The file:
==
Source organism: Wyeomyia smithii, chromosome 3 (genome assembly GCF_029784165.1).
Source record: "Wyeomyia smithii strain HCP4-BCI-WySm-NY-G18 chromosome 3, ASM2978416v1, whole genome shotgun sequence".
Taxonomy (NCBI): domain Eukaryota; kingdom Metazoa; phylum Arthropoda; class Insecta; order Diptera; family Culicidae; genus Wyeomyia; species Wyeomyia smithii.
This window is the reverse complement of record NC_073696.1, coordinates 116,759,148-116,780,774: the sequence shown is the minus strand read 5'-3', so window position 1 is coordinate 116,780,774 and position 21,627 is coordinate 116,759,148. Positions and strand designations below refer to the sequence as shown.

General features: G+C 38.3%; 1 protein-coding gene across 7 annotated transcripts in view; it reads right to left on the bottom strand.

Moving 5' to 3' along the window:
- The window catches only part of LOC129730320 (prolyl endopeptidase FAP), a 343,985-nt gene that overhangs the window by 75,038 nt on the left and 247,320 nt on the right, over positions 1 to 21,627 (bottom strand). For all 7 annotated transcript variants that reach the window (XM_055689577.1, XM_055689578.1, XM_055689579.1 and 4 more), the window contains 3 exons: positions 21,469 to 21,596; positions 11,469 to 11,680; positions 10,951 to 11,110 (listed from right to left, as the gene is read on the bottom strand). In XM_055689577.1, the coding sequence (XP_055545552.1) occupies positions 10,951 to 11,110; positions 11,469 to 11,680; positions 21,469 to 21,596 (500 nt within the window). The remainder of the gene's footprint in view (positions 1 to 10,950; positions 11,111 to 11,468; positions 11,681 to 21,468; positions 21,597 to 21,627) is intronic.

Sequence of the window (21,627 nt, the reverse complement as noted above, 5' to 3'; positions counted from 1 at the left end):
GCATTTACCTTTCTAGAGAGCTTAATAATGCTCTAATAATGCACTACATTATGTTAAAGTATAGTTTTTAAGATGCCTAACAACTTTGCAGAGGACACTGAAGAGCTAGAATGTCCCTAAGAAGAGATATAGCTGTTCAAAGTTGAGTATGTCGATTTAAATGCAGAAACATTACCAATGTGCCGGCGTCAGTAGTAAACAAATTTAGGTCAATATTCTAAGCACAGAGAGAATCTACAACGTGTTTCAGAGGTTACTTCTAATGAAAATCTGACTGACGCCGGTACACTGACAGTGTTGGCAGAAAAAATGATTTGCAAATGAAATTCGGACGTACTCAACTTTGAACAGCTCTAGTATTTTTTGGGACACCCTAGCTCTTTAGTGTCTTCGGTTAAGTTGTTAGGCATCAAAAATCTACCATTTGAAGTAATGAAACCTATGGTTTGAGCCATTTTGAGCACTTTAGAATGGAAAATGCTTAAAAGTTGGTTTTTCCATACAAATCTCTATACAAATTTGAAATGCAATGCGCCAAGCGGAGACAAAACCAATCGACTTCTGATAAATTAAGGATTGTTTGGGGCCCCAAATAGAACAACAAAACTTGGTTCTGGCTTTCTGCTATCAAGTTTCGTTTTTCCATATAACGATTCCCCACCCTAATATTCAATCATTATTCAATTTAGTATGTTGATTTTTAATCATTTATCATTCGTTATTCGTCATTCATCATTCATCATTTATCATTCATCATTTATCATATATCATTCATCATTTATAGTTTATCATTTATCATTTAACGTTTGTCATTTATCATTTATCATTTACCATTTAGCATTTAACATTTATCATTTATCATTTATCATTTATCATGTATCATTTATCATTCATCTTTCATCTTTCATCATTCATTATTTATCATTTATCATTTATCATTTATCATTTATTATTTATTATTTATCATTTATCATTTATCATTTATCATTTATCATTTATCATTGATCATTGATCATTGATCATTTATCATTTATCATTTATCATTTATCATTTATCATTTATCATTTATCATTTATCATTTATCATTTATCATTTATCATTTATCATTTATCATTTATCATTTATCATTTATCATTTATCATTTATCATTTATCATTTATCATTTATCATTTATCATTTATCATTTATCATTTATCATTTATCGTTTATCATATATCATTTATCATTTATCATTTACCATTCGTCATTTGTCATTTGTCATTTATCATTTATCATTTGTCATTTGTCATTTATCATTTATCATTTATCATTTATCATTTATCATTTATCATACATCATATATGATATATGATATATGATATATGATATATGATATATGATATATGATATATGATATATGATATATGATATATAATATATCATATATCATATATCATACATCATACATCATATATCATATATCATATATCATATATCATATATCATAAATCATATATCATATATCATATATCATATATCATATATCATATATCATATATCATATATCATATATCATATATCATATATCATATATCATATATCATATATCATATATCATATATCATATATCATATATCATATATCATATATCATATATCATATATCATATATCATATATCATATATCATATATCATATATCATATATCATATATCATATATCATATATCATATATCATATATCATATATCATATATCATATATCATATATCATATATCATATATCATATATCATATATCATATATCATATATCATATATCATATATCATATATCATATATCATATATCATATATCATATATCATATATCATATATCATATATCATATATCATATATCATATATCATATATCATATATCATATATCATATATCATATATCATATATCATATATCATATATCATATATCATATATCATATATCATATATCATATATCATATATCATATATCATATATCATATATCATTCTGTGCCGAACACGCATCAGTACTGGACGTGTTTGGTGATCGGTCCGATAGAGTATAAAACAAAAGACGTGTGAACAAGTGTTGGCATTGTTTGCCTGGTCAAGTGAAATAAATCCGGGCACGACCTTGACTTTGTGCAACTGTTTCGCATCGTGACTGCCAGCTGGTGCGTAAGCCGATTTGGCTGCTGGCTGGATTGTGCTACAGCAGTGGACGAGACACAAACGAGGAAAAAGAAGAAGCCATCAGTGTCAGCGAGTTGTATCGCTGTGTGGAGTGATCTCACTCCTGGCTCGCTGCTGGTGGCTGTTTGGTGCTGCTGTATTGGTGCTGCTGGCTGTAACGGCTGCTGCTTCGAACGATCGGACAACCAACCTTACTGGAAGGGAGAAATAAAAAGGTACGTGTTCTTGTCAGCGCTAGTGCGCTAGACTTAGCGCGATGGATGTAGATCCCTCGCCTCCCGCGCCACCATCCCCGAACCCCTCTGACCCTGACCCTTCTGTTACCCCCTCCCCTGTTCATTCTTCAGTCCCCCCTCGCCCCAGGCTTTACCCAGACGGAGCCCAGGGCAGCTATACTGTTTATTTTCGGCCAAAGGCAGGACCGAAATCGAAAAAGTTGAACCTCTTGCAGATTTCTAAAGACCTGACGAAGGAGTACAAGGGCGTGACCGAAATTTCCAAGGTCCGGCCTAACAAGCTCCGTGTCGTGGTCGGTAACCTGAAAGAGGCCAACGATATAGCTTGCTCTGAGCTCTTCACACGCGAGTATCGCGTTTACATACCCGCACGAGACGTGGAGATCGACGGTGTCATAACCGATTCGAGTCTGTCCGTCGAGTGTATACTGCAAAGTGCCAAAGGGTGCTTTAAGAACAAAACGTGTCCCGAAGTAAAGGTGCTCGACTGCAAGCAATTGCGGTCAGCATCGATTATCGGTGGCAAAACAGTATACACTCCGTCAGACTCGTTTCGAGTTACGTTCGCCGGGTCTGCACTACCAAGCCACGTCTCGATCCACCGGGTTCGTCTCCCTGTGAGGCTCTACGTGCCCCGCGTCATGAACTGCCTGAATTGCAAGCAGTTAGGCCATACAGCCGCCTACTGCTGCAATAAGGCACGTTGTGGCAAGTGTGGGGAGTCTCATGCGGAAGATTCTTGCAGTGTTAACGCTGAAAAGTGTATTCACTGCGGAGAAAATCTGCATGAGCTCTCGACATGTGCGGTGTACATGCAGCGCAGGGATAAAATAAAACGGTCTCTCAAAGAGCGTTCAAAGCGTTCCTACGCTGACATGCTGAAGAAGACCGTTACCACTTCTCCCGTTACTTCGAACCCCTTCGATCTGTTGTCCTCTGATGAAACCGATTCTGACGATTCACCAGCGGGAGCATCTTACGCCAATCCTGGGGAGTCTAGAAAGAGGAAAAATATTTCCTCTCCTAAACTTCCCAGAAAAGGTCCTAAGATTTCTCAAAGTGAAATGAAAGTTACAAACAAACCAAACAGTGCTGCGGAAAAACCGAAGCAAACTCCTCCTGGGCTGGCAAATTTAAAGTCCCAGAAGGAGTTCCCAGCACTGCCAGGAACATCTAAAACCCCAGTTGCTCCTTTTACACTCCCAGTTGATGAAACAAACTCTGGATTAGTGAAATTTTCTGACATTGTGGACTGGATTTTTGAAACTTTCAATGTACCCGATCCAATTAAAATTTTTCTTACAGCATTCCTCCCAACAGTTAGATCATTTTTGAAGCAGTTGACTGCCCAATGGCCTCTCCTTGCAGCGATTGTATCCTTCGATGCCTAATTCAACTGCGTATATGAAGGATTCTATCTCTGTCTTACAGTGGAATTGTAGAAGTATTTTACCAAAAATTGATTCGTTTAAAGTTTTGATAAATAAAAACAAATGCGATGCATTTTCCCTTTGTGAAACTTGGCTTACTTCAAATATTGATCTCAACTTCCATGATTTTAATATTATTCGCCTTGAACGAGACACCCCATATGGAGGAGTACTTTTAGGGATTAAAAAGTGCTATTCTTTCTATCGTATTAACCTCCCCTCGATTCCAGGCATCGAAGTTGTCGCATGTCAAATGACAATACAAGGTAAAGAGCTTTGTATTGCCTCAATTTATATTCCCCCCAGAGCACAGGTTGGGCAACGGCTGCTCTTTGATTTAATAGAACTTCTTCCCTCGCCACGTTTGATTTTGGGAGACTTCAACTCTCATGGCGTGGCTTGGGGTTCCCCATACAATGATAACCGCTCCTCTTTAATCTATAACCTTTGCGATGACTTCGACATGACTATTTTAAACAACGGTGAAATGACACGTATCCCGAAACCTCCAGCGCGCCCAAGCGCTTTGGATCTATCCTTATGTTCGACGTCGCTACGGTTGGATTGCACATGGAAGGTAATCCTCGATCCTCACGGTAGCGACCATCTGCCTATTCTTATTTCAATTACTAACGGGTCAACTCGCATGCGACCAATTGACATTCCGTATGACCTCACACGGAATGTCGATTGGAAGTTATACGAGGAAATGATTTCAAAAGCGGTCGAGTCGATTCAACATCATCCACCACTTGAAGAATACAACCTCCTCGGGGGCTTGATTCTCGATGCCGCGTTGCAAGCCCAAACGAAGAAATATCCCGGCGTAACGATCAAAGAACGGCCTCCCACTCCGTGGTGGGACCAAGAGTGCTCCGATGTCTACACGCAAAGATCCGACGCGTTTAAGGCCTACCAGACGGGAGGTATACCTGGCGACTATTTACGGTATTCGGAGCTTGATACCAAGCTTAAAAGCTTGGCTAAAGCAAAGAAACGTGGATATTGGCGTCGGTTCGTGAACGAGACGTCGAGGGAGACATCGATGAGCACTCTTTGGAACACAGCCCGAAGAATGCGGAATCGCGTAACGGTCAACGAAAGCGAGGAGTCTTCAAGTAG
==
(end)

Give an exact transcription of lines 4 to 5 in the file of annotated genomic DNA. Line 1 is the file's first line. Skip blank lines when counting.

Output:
This window is the reverse complement of record NC_073696.1, coordinates 116,759,148-116,780,774: the sequence shown is the minus strand read 5'-3', so window position 1 is coordinate 116,780,774 and position 21,627 is coordinate 116,759,148. Positions and strand designations below refer to the sequence as shown.

General features: G+C 38.3%; 1 protein-coding gene across 7 annotated transcripts in view; it reads right to left on the bottom strand.